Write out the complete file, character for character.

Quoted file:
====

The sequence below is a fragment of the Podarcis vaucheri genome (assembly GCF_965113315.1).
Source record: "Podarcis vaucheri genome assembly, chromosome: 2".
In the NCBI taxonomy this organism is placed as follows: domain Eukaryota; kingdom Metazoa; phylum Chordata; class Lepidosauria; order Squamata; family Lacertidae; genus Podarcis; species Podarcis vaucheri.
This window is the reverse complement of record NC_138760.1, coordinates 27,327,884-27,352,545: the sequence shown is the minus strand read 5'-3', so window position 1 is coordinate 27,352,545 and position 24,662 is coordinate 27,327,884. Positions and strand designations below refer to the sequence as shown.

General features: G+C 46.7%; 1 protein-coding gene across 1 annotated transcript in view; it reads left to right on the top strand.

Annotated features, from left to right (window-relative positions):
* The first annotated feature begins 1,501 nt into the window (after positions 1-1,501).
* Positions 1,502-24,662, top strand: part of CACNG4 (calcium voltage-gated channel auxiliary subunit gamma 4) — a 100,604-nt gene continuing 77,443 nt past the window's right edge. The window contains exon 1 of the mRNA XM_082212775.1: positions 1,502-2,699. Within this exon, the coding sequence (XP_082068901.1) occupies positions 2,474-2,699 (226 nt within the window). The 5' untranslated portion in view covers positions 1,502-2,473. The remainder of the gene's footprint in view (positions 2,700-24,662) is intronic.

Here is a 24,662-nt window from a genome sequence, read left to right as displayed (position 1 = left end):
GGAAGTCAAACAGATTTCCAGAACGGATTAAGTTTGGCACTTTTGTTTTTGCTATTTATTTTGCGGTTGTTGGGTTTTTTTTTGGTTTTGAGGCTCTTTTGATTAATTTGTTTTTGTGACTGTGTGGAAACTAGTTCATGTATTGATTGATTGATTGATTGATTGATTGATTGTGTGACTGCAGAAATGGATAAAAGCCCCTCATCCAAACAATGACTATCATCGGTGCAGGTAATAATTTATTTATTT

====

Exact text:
The sequence below is a fragment of the Podarcis vaucheri genome (assembly GCF_965113315.1).
Source record: "Podarcis vaucheri genome assembly, chromosome: 2".
In the NCBI taxonomy this organism is placed as follows: domain Eukaryota; kingdom Metazoa; phylum Chordata; class Lepidosauria; order Squamata; family Lacertidae; genus Podarcis; species Podarcis vaucheri.
This window is the reverse complement of record NC_138760.1, coordinates 27,327,884-27,352,545: the sequence shown is the minus strand read 5'-3', so window position 1 is coordinate 27,352,545 and position 24,662 is coordinate 27,327,884. Positions and strand designations below refer to the sequence as shown.

General features: G+C 46.7%; 1 protein-coding gene across 1 annotated transcript in view; it reads left to right on the top strand.

Annotated features, from left to right (window-relative positions):
* The first annotated feature begins 1,501 nt into the window (after positions 1-1,501).
* Positions 1,502-24,662, top strand: part of CACNG4 (calcium voltage-gated channel auxiliary subunit gamma 4) — a 100,604-nt gene continuing 77,443 nt past the window's right edge. The window contains exon 1 of the mRNA XM_082212775.1: positions 1,502-2,699. Within this exon, the coding sequence (XP_082068901.1) occupies positions 2,474-2,699 (226 nt within the window). The 5' untranslated portion in view covers positions 1,502-2,473. The remainder of the gene's footprint in view (positions 2,700-24,662) is intronic.

Here is a 24,662-nt window from a genome sequence, read left to right as displayed (position 1 = left end):
GGAAGTCAAACAGATTTCCAGAACGGATTAAGTTTGGCACTTTTGTTTTTGCTATTTATTTTGCGGTTGTTGGGTTTTTTTTTGGTTTTGAGGCTCTTTTGATTAATTTGTTTTTGTGACTGTGTGGAAACTAGTTCATGTATTGATTGATTGATTGATTGATTGATTGATTGTGTGACTGCAGAAATGGATAAAAGCCCCTCATCCAAACAATGACTATCATCGGTGCAGGTAATAATTTATTTATTT